Thursday, September 25, 2008

Sunday, September 21, 2008

flinging dirt in the face of others

I don't know what it means that most of us don't have enemies. Because, gosh, it seems that you can't read two paragraphs of an ancient piece of literature (think David's Psalms or Homer's Iliad) without encountering the protagonist pretty much wishing death and suffering on an enemy.

Philosophers and moralists don't lack for reasons to explain our relative lack of personal enemies today. They might reach into their bag of ever-ready and infinitely malleable explanations for all things unpleasant and blame the easy-going relativity that comes along with liberal democracy. We don't hate, they'd say, because we don't care. We lack honor and a sense of pride that must be defended. We value niceness over principle. We have embraced decadent 1960's values at the expense of 1360's virtue, and who are we to judge other people's values any more than we should judge their taste in music? How can you have an enemy, they'd say, if you can't judge right from wrong, or good from bad.

And maybe they're right. Or at least have a point. This isn't the post to make a case one way or another.

But even if we don't have enemies most of us know rude or obnoxious or just plain hateful people who take pleasure in flinging dirt in the face of others. Through gossip. Through rudeness. Through backstabbing. Through the breaking of confidences. Through the delight they take in embarrassing others, of delighting in seeing them fall. Through speaking ill of others in the absence of any evidence for that judgment.

I teach my daughters that it's wrong to take delight in others failing in an innocent task. The world is much the better when others use their talents well, and we ought to be generous in recognizing the good traits in others. When actions are praiseworthy we ought to praise them, and when they're not we ought first to offer encouragement to do better. Envy is natural, of course, but it's a sin, especially when it becomes a regulating impulse for one's actions. The world is more interesting and delightful when lots and lots of people are doing lots of different things well, even when they're doing things we value and wish to do well ourselves.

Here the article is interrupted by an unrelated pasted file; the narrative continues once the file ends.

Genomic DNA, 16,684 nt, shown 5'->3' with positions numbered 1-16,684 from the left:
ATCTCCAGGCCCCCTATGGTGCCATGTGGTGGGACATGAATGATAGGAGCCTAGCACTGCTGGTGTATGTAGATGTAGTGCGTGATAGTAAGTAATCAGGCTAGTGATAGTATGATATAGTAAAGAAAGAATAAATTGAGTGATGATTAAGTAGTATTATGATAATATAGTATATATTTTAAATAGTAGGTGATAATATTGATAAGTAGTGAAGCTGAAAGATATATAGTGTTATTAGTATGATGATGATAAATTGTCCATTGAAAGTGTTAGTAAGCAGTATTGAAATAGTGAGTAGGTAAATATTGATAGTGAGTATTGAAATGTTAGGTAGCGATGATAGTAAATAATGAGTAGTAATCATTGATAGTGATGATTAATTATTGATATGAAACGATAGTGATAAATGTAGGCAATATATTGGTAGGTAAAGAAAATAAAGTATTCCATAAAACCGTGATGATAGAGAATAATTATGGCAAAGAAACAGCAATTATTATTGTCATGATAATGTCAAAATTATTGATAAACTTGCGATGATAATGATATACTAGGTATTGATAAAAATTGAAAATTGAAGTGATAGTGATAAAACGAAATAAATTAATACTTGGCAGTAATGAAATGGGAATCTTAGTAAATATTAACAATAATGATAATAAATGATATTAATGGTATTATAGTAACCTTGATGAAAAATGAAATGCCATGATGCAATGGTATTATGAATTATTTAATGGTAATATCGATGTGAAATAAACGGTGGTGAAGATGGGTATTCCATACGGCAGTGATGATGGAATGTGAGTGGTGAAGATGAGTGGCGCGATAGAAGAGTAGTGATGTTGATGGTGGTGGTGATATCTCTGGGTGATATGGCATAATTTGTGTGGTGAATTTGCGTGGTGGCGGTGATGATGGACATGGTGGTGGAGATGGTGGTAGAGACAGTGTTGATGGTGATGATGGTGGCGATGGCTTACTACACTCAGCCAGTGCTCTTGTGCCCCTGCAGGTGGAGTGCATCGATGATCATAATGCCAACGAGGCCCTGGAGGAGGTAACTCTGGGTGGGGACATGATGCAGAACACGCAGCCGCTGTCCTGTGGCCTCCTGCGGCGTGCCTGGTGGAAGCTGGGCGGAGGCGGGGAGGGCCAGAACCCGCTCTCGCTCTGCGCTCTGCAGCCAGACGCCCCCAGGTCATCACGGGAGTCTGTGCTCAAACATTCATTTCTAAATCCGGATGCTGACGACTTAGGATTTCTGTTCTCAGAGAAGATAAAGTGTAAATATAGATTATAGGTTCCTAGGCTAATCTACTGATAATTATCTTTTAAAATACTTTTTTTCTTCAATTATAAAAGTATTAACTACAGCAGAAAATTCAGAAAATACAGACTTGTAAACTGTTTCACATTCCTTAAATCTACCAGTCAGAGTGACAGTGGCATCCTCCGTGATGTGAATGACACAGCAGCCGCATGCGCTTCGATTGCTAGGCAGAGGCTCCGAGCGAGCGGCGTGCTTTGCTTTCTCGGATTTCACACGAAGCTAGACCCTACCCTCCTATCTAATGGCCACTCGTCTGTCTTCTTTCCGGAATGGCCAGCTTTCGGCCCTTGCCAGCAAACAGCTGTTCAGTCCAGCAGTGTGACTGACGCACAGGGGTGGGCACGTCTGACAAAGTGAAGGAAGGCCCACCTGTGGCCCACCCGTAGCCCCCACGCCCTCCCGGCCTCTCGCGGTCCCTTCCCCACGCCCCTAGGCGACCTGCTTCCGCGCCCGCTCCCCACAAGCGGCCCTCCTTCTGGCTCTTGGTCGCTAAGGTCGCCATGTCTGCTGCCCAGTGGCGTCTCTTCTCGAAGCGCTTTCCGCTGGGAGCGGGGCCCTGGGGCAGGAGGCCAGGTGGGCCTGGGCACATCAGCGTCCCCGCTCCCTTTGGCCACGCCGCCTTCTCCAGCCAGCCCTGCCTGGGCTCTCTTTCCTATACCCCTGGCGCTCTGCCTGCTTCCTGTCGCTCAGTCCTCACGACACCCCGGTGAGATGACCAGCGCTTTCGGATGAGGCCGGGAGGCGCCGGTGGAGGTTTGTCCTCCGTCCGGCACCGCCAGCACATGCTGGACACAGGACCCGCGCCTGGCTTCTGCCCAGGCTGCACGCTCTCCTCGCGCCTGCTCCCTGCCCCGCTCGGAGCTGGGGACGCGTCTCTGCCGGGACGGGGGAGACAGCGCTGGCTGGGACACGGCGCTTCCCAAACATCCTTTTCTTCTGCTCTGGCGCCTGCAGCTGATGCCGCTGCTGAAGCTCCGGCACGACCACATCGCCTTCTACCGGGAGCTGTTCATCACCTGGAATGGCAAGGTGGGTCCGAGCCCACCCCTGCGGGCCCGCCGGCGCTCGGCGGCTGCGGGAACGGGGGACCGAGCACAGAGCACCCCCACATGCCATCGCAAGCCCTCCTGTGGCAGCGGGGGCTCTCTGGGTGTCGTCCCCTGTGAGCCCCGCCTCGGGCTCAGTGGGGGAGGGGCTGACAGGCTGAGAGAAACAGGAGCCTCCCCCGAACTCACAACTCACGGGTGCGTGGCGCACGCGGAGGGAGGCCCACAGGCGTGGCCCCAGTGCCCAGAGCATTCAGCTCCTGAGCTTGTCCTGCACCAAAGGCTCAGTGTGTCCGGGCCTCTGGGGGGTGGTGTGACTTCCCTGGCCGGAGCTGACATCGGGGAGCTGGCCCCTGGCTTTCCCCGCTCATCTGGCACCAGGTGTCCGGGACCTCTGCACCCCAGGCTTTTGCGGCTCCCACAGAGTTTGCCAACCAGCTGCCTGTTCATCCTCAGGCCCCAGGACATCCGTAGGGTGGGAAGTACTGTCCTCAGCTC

The poor will be with us always, and I suppose we'll also have the hateful and petty with us right up until the end. But what a shame. Dang if they don't make life the worse for everyone else. And crazy modern liberal that I am, I can't help but think that as often as not it's fear and insecurity and not plain ol' evil that makes them that way.

Thursday, September 18, 2008


I'm going to ruin this post, but i can't stop myself. I posted this a little bit ago and as I scrolled down the page just now (a couple of weeks after I originally posted it), I couldn't help but think of the board game, Clue: "It was Miss Scarlett in the parlor with the candlestick!!"

the partial girl

We're psychologically subterranean beings, and that's that. We're hidden, and that's what makes us interesting. Worth thinking about. Worth reading book after book about. Worth looking at a thousand paintings of persons. It's why we love faces. We want to know people, but we can't do it with certainty. So we study outward clues to glimpse below the surface.

Like many people, I once flattered myself that at least I'm not hidden from myself. I'm a keen observer of others, and I'm keenly aware of my inner life. Or so I once thought. Most everyone thinks that they understand themselves, that they enjoy perfect self-awareness.

To which I say, using the PG version language, that's...baloney.

Ironically, in some respects the parts we want most desperately to keep hidden from others are utterly transparent to others. Think about how we try to hide or minimize our physical imperfections, and yet how poorly we succeed in our task to fool others. It's not that different about our personalities and desires. And that's a tough realization to accept.

Though I dare not do it, my guess is that virtually all my blustery psychoanalyzing of others in this blog is little more than unconscious self-confession. I'm not going to reread any of my posts to affirm or deny this judgment, but i bet it's probably the case.

I show photos of parts because that's all I know. Of others. And of myself.

Tuesday, September 16, 2008

three reactions

challenge: provide a plausible caption for each of the three young women.

whee!! (being young is fun!!!)

Already I'm not as fond of amusement rides as I once was in my youth. When will I no longer like to swing? It's probably inevitable, but that will be a sad day.

Monday, September 15, 2008

fiction is truer than non-fiction

Why the poets and not the damn philosophers have it right.

Hold your breath. It's coming. In a few days.

it's going to be okay

In The Rhetoric, Aristotle speaks briefly of the character of young people. He does so in service of equipping the reader with a better understanding of how to more effectively address that audience. I’ll spare you the specifics of his comments here except to say that for those folks who deny that there is a more-or-less stable human nature they best not read these passages. The timelessness of his account is genuinely extraordinary. I read the passage to my students without informing them of its author and ask them whether it accurately describes themselves and their peers. Inevitably they agree that it does.

I find this encouraging.

Attach what certainty one may to our future success as a nation, or as a civilization, or as a species of creatures, but I think we can say with confidence that it’s impossible to snuff out once and for all the desire and hope for more and for better that engines all human change and progress. I also believe that so long as nature asserts herself that it’s also impossible to permanently snuff out that fundamental force that expresses itself most effortlessly and unselfconsciously in the actions and faces of the young—namely that the going up makes the coming down all the worth the while.